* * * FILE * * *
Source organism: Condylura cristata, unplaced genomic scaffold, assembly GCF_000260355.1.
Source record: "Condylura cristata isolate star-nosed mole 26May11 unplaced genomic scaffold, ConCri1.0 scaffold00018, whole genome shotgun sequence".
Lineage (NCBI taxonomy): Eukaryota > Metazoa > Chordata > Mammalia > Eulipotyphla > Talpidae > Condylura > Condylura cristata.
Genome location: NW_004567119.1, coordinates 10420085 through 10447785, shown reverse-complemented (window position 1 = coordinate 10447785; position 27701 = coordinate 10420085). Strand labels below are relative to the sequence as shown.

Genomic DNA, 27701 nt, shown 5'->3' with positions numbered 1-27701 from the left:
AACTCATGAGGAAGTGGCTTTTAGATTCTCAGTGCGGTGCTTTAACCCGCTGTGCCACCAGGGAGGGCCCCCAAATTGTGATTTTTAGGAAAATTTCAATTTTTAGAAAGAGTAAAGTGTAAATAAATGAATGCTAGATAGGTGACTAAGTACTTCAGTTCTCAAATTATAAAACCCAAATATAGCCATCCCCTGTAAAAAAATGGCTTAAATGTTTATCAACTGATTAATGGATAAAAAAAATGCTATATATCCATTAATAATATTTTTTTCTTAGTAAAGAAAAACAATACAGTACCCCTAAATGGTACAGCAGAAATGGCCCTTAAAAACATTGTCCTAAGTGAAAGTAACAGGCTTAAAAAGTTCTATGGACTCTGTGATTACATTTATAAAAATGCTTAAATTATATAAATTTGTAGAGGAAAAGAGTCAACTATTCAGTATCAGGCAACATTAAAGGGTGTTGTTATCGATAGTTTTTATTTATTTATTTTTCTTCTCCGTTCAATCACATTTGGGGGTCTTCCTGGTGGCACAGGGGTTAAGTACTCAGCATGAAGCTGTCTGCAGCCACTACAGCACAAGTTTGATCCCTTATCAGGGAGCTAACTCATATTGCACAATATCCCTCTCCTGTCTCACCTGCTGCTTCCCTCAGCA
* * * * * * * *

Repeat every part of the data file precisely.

Source organism: Condylura cristata, unplaced genomic scaffold, assembly GCF_000260355.1.
Source record: "Condylura cristata isolate star-nosed mole 26May11 unplaced genomic scaffold, ConCri1.0 scaffold00018, whole genome shotgun sequence".
Lineage (NCBI taxonomy): Eukaryota > Metazoa > Chordata > Mammalia > Eulipotyphla > Talpidae > Condylura > Condylura cristata.
Genome location: NW_004567119.1, coordinates 10420085 through 10447785, shown reverse-complemented (window position 1 = coordinate 10447785; position 27701 = coordinate 10420085). Strand labels below are relative to the sequence as shown.

Genomic DNA, 27701 nt, shown 5'->3' with positions numbered 1-27701 from the left:
AACTCATGAGGAAGTGGCTTTTAGATTCTCAGTGCGGTGCTTTAACCCGCTGTGCCACCAGGGAGGGCCCCCAAATTGTGATTTTTAGGAAAATTTCAATTTTTAGAAAGAGTAAAGTGTAAATAAATGAATGCTAGATAGGTGACTAAGTACTTCAGTTCTCAAATTATAAAACCCAAATATAGCCATCCCCTGTAAAAAAATGGCTTAAATGTTTATCAACTGATTAATGGATAAAAAAAATGCTATATATCCATTAATAATATTTTTTTCTTAGTAAAGAAAAACAATACAGTACCCCTAAATGGTACAGCAGAAATGGCCCTTAAAAACATTGTCCTAAGTGAAAGTAACAGGCTTAAAAAGTTCTATGGACTCTGTGATTACATTTATAAAAATGCTTAAATTATATAAATTTGTAGAGGAAAAGAGTCAACTATTCAGTATCAGGCAACATTAAAGGGTGTTGTTATCGATAGTTTTTATTTATTTATTTTTCTTCTCCGTTCAATCACATTTGGGGGTCTTCCTGGTGGCACAGGGGTTAAGTACTCAGCATGAAGCTGTCTGCAGCCACTACAGCACAAGTTTGATCCCTTATCAGGGAGCTAACTCATATTGCACAATATCCCTCTCCTGTCTCACCTGCTGCTTCCCTCAGCA